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Since the report of the Royal Commission on Health Services in 1964, Canada has had more than 40 high-level reports on improving its health-care system from task forces, commissions of inquiry, expert panels, standing committees, working groups, think tanks and policy groups.
Since the report of the Royal Commission on Health Services in 1964, Canada has had more than 40 high-level reports on improving its health-care system from task forces, commissions of inquiry, expert panels, standing committees, working groups, think tanks and policy groups.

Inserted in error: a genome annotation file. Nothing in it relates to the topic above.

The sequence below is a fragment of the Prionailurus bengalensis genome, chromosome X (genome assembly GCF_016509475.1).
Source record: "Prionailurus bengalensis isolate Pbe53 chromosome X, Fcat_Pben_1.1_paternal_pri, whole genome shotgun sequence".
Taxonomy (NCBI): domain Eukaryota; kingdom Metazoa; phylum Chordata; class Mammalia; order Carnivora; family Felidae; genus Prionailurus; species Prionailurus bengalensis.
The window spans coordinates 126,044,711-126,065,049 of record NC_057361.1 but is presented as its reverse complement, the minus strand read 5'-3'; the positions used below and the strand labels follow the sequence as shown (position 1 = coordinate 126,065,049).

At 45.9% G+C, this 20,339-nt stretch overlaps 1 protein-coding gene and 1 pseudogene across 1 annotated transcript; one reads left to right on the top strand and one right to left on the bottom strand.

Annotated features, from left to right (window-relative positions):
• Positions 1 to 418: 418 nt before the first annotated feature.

(KEVIN VAN PAASSEN/THE GLOBE AND MAIL)

What Canadian health care lacks is action, not innovation

Earlier this week, Health Minister Rona Ambrose named a new advisory panel on health-care innovation.

It’s not a half-bad idea to tap into the ideas of a bunch of smart people – and the panel members are a stellar bunch – to “foster the kinds of innovation that improve the quality and effectiveness of our health-care system” (the minister’s words).